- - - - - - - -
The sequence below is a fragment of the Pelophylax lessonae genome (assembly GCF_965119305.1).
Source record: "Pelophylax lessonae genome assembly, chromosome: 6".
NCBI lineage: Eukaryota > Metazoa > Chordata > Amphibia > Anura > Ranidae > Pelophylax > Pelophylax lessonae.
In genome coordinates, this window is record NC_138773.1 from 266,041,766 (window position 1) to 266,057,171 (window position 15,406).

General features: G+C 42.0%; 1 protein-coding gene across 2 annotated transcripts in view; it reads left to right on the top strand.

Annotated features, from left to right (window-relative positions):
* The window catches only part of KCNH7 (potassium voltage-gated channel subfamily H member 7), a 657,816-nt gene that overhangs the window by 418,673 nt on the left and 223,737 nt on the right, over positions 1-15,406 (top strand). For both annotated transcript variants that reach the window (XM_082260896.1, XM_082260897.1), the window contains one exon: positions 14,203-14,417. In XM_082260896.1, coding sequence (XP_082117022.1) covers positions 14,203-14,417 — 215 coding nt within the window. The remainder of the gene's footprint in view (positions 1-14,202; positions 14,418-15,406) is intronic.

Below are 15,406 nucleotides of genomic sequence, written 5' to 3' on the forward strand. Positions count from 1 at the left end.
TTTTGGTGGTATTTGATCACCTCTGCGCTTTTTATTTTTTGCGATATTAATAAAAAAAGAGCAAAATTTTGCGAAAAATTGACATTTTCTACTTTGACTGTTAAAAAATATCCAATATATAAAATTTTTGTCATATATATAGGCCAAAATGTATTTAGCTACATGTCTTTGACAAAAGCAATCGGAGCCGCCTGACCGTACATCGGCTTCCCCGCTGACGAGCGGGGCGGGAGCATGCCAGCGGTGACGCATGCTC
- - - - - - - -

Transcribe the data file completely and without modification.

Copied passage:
The sequence below is a fragment of the Pelophylax lessonae genome (assembly GCF_965119305.1).
Source record: "Pelophylax lessonae genome assembly, chromosome: 6".
NCBI lineage: Eukaryota > Metazoa > Chordata > Amphibia > Anura > Ranidae > Pelophylax > Pelophylax lessonae.
In genome coordinates, this window is record NC_138773.1 from 266,041,766 (window position 1) to 266,057,171 (window position 15,406).

General features: G+C 42.0%; 1 protein-coding gene across 2 annotated transcripts in view; it reads left to right on the top strand.

Annotated features, from left to right (window-relative positions):
* The window catches only part of KCNH7 (potassium voltage-gated channel subfamily H member 7), a 657,816-nt gene that overhangs the window by 418,673 nt on the left and 223,737 nt on the right, over positions 1-15,406 (top strand). For both annotated transcript variants that reach the window (XM_082260896.1, XM_082260897.1), the window contains one exon: positions 14,203-14,417. In XM_082260896.1, coding sequence (XP_082117022.1) covers positions 14,203-14,417 — 215 coding nt within the window. The remainder of the gene's footprint in view (positions 1-14,202; positions 14,418-15,406) is intronic.

Below are 15,406 nucleotides of genomic sequence, written 5' to 3' on the forward strand. Positions count from 1 at the left end.
TTTTGGTGGTATTTGATCACCTCTGCGCTTTTTATTTTTTGCGATATTAATAAAAAAAGAGCAAAATTTTGCGAAAAATTGACATTTTCTACTTTGACTGTTAAAAAATATCCAATATATAAAATTTTTGTCATATATATAGGCCAAAATGTATTTAGCTACATGTCTTTGACAAAAGCAATCGGAGCCGCCTGACCGTACATCGGCTTCCCCGCTGACGAGCGGGGCGGGAGCATGCCAGCGGTGACGCATGCTC